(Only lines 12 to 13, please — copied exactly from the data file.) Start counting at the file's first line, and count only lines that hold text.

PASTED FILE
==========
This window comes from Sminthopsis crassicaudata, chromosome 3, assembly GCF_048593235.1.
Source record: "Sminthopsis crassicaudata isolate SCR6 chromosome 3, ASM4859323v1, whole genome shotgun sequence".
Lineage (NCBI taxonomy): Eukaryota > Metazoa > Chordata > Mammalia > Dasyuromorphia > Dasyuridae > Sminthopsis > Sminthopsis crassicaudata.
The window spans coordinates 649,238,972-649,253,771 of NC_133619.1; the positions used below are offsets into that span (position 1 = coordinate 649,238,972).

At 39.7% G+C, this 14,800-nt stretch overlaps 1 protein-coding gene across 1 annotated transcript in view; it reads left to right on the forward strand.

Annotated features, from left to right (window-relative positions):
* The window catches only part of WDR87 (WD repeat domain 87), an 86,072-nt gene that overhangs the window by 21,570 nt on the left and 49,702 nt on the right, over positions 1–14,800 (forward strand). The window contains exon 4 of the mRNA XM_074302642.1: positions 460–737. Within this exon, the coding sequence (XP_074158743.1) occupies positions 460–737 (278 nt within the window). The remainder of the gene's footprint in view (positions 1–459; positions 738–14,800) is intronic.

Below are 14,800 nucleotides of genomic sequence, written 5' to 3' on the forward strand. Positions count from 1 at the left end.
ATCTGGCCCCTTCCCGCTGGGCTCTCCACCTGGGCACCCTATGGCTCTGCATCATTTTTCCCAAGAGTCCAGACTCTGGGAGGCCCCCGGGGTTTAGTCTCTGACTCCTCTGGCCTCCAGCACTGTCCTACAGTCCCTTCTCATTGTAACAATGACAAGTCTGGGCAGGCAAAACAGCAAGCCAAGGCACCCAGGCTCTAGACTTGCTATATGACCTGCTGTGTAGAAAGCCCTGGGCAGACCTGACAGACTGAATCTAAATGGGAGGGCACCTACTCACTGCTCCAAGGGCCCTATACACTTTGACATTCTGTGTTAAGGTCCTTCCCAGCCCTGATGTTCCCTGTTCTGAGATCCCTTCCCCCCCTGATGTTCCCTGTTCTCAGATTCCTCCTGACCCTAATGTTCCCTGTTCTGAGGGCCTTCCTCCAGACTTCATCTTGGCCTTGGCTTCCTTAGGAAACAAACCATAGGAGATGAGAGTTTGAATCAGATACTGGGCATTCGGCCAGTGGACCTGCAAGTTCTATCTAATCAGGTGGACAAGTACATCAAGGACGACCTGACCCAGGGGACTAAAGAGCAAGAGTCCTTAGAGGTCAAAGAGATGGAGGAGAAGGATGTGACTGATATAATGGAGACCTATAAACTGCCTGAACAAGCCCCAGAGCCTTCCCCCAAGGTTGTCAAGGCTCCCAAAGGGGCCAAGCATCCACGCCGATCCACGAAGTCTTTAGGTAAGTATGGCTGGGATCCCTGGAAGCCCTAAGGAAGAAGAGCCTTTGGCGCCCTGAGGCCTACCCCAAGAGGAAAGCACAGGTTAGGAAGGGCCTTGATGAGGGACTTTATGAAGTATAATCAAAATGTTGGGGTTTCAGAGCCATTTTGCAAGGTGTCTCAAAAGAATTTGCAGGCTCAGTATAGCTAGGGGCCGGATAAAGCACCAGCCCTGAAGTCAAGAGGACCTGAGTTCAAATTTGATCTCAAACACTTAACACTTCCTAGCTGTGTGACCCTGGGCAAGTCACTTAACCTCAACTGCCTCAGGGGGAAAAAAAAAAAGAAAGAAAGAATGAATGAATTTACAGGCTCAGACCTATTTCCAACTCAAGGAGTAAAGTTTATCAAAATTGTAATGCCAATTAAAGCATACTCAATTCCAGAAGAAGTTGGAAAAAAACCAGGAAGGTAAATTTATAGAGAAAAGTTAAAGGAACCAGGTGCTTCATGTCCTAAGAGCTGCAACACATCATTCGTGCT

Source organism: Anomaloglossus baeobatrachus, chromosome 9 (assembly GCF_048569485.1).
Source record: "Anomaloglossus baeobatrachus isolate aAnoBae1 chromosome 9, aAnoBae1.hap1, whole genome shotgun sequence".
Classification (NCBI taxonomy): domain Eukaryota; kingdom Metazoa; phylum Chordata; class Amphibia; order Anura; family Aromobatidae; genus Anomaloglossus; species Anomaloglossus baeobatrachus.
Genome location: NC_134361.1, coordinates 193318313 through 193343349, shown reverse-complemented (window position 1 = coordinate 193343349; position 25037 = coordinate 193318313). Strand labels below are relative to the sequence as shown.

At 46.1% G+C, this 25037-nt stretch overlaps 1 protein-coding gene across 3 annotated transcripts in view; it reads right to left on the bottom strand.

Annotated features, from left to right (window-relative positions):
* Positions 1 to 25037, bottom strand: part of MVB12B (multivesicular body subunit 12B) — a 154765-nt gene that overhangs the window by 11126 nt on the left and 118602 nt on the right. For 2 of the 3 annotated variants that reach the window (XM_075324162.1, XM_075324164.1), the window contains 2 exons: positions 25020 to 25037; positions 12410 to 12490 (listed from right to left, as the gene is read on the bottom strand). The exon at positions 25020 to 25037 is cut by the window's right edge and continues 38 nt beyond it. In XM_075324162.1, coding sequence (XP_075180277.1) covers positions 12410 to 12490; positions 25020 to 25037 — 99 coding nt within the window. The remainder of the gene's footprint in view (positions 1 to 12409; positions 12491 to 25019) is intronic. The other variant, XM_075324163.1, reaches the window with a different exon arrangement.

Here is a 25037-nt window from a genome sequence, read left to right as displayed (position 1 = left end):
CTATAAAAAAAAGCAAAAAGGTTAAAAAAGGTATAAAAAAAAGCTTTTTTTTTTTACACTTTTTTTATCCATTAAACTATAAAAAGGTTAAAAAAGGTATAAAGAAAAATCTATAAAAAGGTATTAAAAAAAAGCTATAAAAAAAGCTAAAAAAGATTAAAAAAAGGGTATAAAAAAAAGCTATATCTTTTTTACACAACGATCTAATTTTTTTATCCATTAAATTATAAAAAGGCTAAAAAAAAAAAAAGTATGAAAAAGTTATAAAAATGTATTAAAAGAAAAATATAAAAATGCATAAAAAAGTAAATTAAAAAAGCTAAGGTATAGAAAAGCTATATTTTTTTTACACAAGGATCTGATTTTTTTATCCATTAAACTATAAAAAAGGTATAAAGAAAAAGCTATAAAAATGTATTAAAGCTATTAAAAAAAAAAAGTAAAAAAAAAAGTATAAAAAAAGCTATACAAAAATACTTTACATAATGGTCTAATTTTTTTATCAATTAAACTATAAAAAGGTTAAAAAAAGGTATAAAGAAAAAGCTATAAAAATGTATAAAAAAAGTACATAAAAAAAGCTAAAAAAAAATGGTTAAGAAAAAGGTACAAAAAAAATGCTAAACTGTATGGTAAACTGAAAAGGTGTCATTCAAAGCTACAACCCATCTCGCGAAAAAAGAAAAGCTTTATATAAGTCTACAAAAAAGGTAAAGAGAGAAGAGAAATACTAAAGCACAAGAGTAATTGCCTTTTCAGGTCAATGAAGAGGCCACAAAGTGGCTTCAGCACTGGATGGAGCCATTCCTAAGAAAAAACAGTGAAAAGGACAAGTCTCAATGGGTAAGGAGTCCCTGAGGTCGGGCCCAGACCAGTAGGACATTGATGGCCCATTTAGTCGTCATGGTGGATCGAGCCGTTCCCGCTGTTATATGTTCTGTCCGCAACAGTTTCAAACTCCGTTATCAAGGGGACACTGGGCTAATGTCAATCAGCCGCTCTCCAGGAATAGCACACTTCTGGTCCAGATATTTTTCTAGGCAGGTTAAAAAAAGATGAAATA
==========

Classification (NCBI taxonomy): domain Eukaryota; kingdom Metazoa; phylum Chordata; class Amphibia; order Anura; family Aromobatidae; genus Anomaloglossus; species Anomaloglossus baeobatrachus.
Genome location: NC_134361.1, coordinates 193318313 through 193343349, shown reverse-complemented (window position 1 = coordinate 193343349; position 25037 = coordinate 193318313). Strand labels below are relative to the sequence as shown.